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A Matter of Perspective
A murder mystery that doesn't have a murder and isn't much of a mystery
We open on a nude, as Picard gets a dressing down from Data for the poor quality of his painting skills. Then the science station Riker is visiting blows up as he is beamed aboard the Enterprise. That’s the exciting teaser... it’s all downhill from here, I’m afraid. The Tanugans accuse Riker of murdering eminent grouch Doctor Apgar, and so we get a whole bunch of holodeck reconstructions from different perspectives that try to make it seem dramatically plausible that Riker is going to be convicted. Eventually, when everyone’s patience has worn thin, Picard puts on his best Poirot impression and solves the mystery. Turns out Doctor Apgar was actually trying to kill Riker, but blew himself up instead. I imagine from a certain perspective that is a satisfactory conclusion to all the scenery-chewing we had to endure to get through this story.
Although this screenplay is credited to Ed Zuckerman, according to the scuttlebutt from behind the scenes, the entire writing team threw in to rework this one prior to filming. Disappointingly, all this work fails to rescue this story from being decidedly humdrum.
Behind the scenes, much of the discussions about the story focussed on the question of how to threaten the ship without breaking the rule that holodecks, by themselves, cannot create dangerous objects. This seems a quite surprising problem to face, given that holodecks make life-threatening objects all the time - have we forgotten our poor historian in “The Big Goodbye”…? However, UCLA graduate student David Krieger was brought in as a consultant to help resolve this frankly unimportant conundrum. He noted of his work on this episode:
At the whiteboard in Michael Piller’s office, I explained my idea of making the holodeck construct act merely as a reflector/concentrator for an outside radiation source. The reconstruction of the dead scientist’s laboratory was not itself inherently ‘dangerous’ (as per the series bible), but in combination with an external radiation source, its geometry made it as effective as the real concentrator in creating the destructive phenomenon the scientist had been studying.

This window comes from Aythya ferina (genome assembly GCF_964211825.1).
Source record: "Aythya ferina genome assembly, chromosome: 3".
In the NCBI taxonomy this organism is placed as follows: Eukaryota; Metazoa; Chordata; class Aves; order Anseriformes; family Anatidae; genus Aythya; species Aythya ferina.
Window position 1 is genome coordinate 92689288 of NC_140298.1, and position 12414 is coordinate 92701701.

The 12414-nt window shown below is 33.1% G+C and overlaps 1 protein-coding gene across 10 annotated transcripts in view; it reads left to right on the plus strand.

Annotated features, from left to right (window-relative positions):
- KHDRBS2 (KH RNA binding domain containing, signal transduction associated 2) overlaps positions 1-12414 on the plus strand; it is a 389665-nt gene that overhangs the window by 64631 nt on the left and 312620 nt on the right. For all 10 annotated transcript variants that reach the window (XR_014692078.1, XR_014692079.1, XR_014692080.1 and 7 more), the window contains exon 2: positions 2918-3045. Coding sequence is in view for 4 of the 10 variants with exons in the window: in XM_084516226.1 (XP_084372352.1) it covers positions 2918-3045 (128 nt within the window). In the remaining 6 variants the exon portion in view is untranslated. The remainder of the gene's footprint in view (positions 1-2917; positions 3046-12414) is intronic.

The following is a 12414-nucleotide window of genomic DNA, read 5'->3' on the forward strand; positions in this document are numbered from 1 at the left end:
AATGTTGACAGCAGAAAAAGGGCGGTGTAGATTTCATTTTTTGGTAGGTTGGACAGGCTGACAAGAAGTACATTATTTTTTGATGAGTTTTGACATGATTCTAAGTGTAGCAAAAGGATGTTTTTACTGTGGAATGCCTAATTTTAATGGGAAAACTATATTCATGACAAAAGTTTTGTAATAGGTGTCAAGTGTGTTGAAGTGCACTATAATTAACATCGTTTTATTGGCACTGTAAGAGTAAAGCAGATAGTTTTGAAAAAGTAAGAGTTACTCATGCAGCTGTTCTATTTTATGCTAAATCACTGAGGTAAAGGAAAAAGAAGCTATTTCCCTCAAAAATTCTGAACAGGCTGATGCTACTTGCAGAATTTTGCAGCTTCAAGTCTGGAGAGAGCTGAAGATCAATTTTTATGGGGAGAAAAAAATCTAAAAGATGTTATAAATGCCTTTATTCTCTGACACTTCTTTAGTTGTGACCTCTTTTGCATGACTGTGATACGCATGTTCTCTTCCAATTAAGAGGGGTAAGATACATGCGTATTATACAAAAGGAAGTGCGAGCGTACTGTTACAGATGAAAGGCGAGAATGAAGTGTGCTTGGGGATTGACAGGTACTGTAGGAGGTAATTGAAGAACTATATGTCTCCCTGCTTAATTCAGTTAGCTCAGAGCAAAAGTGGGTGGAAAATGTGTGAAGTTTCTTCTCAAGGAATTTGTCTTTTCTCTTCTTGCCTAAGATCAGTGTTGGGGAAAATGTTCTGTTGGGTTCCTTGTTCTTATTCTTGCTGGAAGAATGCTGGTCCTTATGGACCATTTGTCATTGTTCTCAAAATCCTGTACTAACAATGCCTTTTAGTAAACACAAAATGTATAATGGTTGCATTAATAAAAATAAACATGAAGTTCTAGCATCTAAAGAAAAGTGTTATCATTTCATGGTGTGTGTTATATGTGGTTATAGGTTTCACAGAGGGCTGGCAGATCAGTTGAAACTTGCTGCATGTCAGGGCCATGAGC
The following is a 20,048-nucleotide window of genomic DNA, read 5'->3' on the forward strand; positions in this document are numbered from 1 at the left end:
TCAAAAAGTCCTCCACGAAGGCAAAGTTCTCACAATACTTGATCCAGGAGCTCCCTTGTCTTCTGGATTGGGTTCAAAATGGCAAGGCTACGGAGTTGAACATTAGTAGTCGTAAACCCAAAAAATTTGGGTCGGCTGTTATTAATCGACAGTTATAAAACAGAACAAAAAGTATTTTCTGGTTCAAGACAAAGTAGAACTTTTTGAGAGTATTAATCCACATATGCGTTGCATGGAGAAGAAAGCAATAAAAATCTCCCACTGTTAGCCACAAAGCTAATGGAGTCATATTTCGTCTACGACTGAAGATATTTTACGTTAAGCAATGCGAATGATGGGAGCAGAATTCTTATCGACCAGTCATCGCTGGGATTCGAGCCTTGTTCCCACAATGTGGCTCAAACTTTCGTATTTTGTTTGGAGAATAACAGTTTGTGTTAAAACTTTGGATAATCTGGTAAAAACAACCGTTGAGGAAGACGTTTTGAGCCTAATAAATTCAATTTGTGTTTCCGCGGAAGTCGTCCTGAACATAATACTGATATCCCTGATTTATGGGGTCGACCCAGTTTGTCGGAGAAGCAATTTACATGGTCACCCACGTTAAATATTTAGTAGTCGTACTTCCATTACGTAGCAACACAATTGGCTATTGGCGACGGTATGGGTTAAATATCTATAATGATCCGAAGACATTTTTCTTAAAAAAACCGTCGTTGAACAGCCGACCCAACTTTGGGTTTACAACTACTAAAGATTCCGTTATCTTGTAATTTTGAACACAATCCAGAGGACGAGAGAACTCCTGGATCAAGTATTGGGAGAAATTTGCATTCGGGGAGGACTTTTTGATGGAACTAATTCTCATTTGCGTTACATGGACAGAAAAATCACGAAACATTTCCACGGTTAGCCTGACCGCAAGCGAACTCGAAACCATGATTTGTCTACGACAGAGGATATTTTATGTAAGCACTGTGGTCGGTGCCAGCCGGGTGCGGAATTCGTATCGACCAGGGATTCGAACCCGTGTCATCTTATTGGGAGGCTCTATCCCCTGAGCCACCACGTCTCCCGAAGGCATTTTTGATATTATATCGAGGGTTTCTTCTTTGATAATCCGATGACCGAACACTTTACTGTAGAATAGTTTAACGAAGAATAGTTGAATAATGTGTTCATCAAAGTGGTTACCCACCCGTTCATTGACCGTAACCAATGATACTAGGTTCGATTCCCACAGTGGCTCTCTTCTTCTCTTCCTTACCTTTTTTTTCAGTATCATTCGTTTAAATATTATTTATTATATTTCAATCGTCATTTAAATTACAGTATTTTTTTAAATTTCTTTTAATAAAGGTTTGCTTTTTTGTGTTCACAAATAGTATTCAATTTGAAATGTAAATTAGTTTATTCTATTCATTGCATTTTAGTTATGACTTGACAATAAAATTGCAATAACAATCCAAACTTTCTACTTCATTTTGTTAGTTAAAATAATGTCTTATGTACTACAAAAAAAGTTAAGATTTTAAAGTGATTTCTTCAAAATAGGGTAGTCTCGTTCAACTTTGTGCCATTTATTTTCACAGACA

It is in honour of this contribution that the radiation MacGuffin in this show came to be dubbed ‘Krieger waves’.
This is a screenplay that wants to be Akira Kurasawa’s Rashomon but doesn't have anywhere near the chops to pull it off. Head writer Michael Piller was really happy with the screenplay, but felt that the casting was what let it down, while also admitting it was a technical nightmare for the director. Ronald D. Moore and Ira Steven Behr are less positive, and considered it the worst episode in season three, with Behr calling it “a disaster” and the least favourite episode he ever worked on.
So if Michael Piller accuses the guest stars of failing to deliver on the premise of the story, who is guilty of hamming it up on the holodeck…? Let’s start with Craig Richard Nelson as Krag, the Tanugan chief investigator.
His job is basically to make us believe Riker is actually in danger of being convicted of murder, and although he sells his role, we weren’t ever really going to buy into this premise, so it’s not likely that the failure of the episode would fall upon his shoulders. My wife was especially impressed with his hair, though. I do note that they got Nelson back for a particular good Voyager episode (“Living Witness”), also as an investigator.
Mark Margolis plays Doctor Apgar, who is the centre of the story, and it’s a particularly flat and uninteresting performance.
However, he does get to biff Riker in his holo-sequence, so there’s that.
I do think recasting Apgar would have made a difference, but I doubt this would be enough by itself to rescue the episode. Margolis gives a great performance as the mathematics mentor Sol Robeson in Darren Aronofsky’s debut movie, Pi, so he clearly can act when he needs to.
How about Gina Hecht as Doctor Apgar’s wife, Manua?
This is who Michael Piller seems to blame, remarking that if Lana Turner was cast into this role, the audience would have completely understood the whole thing - i.e. that Manua is supposed to be a femme fatale in the tradition of film noir. Hecht doesn’t sizzle in this role at all, and looking at her career she has generally worked better in comedy than in drama - her major role is as one of the owners of the deli in the popular Happy Days spin-off Mork and Mindy.
Lastly, what about Juli Donald as Tayna?
She crops up in DS9 and Babylon 5 in small roles too, and ‘small role’ definitely applies here: her part is far too small to make any difference to this episode, although her hair is absolutely awesome.
Honestly, none of these guest stars do a brilliant job, and I must conclude my investigation by confirming that this screenplay just isn’t very good. However, as a consolation prize, it at least has something solid for Colm Meaney’s Miles O’Brien to do in the teaser as he just barely manages to rescue Riker with transporter trickery.
Models, Make-up, and Mattes
Welcome back the studio miniature that represented Regula I in Star Trek II: The Wrath of Khan, and that we last saw in season two’s “The Measure of a Man”, here seen in orbit of a surprisingly knobbly planet. What’s especially curious about this planetary matte is that it is never seen again. I wonder why?
But it's a pretty unremarkable show for special effects, I'm afraid, but at least it features two big explosions - one at the start...
...and one at the end.
Boom! Explosive bookends for a damp squib of a show.
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